The state of Utah is suing the Biden administration for restoring the size of two national monuments reduced by former President Donald Trump.
In a joint statement, Utah’s political leaders say the Grand Staircase-Escalante and Bears Ears National Monuments are simply too big to be properly managed by the federal government, and that they draw unmanageable numbers of visitors.
They further allege Biden’s move does not comply with the Antiquities Act, which states that land protected by the law should be “confined to the smallest area” necessary for the care and management of the land.
The Hill reports groups allied with the administration argue presidents have historically used the law to protect important landscapes such as the Grand Canyon, and that the monuments need to be preserved and protected from threats like oil and gas extraction.
The state’s Attorney General filed the suit on behalf of Governor Spencer Cox, other state officials and the entire congressional delegation.
President Trump reduced the monuments by more than 2 million combined acres in 2017. Biden then restored the original boundaries a year into his presidency.
He referenced tribal rights when restoring the areas, calling Bears Ears a place of healing that is “revered” and “sacred” to several tribes.
The Biden administration signed a historic cooperative agreement with five tribes to co-manage the monuments.
Tribal gaming has rebounded substantially despite the continuing challenges of the COVID-19 pandemic, bringing in a record $39 billion of revenue in 2021.
That’s according to numbers from the National Indian Gaming Commission. It’s up 13% over 2019, and 40% over 2020, marking a record single year increase.
In a press release, NIGC says all areas showed some positive growth since reopening after pandemic-related closures brought on the largest decrease of revenue on record.
But the NIGC recognized the industry rebounded strongest on the coasts, and that rural tribes are still struggling to get back on their feet.
NIGC chairman Seqouah Simermeyer says the organization will continue to provide support to struggling tribes, offering training and applying regulatory lessons that have worked in other areas.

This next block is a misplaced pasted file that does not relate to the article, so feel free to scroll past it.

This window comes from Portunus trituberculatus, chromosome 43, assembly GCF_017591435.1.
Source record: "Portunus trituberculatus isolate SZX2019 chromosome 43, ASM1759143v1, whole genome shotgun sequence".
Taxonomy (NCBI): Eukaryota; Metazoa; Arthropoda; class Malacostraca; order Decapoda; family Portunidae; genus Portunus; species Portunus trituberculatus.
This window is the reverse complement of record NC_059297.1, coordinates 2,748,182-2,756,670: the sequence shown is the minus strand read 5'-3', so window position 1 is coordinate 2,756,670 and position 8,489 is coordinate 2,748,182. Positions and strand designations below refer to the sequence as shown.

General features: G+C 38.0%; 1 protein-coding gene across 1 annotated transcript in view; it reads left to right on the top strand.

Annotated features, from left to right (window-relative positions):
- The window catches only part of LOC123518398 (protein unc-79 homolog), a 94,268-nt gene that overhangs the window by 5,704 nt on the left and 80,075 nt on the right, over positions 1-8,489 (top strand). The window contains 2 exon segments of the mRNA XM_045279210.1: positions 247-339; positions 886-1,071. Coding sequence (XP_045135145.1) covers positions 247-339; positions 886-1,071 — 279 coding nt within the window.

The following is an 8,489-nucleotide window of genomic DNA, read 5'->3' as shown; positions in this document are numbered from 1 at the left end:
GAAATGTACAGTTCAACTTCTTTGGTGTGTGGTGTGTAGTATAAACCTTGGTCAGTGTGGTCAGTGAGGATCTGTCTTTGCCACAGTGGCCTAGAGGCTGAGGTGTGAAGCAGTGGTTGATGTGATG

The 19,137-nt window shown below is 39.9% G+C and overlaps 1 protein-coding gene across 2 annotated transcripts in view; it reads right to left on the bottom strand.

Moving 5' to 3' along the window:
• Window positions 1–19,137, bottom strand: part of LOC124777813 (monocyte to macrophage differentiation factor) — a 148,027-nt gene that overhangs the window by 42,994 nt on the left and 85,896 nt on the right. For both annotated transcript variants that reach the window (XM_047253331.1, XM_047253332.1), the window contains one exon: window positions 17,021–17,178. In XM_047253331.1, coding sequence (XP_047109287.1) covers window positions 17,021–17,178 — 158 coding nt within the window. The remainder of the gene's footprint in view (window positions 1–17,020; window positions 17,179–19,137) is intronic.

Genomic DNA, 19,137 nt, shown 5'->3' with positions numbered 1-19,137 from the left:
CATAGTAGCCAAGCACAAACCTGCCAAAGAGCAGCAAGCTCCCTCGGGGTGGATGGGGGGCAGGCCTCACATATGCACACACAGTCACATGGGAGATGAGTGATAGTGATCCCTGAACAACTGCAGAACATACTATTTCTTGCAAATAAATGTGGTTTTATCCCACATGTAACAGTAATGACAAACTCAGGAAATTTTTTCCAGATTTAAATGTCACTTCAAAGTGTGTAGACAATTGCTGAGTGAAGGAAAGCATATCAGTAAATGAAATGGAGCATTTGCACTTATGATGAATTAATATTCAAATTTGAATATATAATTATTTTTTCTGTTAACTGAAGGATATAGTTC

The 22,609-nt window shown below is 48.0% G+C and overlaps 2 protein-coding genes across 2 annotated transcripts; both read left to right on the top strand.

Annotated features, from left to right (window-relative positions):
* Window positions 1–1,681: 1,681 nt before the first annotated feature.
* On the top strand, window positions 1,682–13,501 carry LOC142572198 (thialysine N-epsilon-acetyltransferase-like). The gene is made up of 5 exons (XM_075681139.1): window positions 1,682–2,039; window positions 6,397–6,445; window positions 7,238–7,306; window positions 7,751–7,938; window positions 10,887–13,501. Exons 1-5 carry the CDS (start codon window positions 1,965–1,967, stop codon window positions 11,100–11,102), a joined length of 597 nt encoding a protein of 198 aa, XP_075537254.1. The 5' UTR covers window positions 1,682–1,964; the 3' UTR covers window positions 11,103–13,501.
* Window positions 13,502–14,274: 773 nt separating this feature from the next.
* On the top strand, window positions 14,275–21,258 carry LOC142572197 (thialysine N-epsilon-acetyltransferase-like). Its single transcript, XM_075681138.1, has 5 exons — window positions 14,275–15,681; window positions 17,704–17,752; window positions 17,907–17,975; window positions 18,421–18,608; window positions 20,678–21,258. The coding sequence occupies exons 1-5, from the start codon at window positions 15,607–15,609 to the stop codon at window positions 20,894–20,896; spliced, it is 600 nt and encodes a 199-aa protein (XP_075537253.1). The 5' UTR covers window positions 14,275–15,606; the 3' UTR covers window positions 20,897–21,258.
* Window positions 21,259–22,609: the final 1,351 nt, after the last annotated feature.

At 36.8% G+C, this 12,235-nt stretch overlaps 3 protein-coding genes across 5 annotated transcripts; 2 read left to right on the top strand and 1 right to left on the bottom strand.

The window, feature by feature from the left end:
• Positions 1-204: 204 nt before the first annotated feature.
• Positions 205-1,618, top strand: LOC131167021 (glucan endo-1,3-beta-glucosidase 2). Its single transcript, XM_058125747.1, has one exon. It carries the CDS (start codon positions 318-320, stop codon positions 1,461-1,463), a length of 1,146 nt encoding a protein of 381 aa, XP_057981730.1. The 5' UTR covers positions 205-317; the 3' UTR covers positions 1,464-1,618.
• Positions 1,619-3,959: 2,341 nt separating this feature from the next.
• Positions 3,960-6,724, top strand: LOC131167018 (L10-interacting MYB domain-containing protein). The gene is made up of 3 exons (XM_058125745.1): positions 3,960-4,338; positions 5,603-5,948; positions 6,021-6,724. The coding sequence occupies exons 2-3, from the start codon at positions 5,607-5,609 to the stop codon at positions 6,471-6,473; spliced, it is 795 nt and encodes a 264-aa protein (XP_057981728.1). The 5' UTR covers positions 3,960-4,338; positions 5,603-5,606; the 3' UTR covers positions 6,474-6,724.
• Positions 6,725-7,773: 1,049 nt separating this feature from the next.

Tribal gaming accounts for more than 40 percent of all gaming revenue nationally, which comes to $92 billion total.
The Fond du Lac Band of Lake Superior Chippewa are celebrating the return of burial lands.
Danielle Kaeding reports nearly 200 Ojibwe graves were removed from the burial grounds on a strip of land in Lake Superior.
The tribe settled on the sandbar stretching nearly three miles along Lake Superior as early as 400 years ago.
By the mid-19th century, Chief Joseph Osaugie was leading a small but thriving community there. But, in 1918, Osaugie descendant and Superior native Lorrie Madden says the community and the remains of her ancestors were wrongfully removed.
“They took 198 graves and they moved them by scow down the Nemadji River to St. Francis Cemetery where then they put them into graves there.”
The remains were reburied elsewhere to make way for U.S. Steel’s plans to put up ore docks that were never built. And the removal was paid for with federal funds intended to benefit tribal members.
Now, the city of Superior has returned the tribe’s sacred burial sites.
Fond du Lac Tribal Chairman Kevin Dupuis searched for words to capture the feeling of the moment.
“I just want to go in the woods. I think I should be at Wisconsin Point right now, or St. Francis Cemetery, telling them that what we did.”
Now, Dupuis says their people can finally be left to rest.
The last member of an uncontacted Indigenous group in Brazil has died.
Authorities found his body in a hammock outside a straw hut. Officials say it appears he died of natural causes.
The BBC reports the man’s name is not known but outsiders referred to him as the Man of the Hole because he was known to dig large holes to hide in or to capture animals.
He had not been contacted by outsiders for nearly three decades but officials monitored his whereabouts for his own safety.
He was the last of a group whose other six remaining members were killed in 1995, presumably by ranchers, miners, or loggers wanting to expand their land.
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